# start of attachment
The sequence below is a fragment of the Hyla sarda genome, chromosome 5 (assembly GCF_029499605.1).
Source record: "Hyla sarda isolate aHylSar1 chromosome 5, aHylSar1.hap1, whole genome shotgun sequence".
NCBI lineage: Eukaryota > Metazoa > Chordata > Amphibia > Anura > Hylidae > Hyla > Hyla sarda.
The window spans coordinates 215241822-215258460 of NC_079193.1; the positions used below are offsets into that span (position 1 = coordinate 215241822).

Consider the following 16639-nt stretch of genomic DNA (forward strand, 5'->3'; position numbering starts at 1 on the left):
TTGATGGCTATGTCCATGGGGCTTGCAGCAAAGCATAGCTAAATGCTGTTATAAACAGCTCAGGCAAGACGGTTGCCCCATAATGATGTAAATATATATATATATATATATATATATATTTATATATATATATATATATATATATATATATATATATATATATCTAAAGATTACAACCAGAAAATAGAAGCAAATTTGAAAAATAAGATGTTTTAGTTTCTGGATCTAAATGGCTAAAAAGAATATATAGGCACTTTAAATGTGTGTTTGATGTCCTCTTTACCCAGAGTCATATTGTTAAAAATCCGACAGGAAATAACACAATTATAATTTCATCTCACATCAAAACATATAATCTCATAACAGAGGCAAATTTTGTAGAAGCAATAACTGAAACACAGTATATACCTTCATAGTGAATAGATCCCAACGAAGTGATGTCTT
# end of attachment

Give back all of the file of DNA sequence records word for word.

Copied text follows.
The sequence below is a fragment of the Hyla sarda genome, chromosome 5 (assembly GCF_029499605.1).
Source record: "Hyla sarda isolate aHylSar1 chromosome 5, aHylSar1.hap1, whole genome shotgun sequence".
NCBI lineage: Eukaryota > Metazoa > Chordata > Amphibia > Anura > Hylidae > Hyla > Hyla sarda.
The window spans coordinates 215241822-215258460 of NC_079193.1; the positions used below are offsets into that span (position 1 = coordinate 215241822).

Consider the following 16639-nt stretch of genomic DNA (forward strand, 5'->3'; position numbering starts at 1 on the left):
TTGATGGCTATGTCCATGGGGCTTGCAGCAAAGCATAGCTAAATGCTGTTATAAACAGCTCAGGCAAGACGGTTGCCCCATAATGATGTAAATATATATATATATATATATATATATATTTATATATATATATATATATATATATATATATATATATATATATCTAAAGATTACAACCAGAAAATAGAAGCAAATTTGAAAAATAAGATGTTTTAGTTTCTGGATCTAAATGGCTAAAAAGAATATATAGGCACTTTAAATGTGTGTTTGATGTCCTCTTTACCCAGAGTCATATTGTTAAAAATCCGACAGGAAATAACACAATTATAATTTCATCTCACATCAAAACATATAATCTCATAACAGAGGCAAATTTTGTAGAAGCAATAACTGAAACACAGTATATACCTTCATAGTGAATAGATCCCAACGAAGTGATGTCTT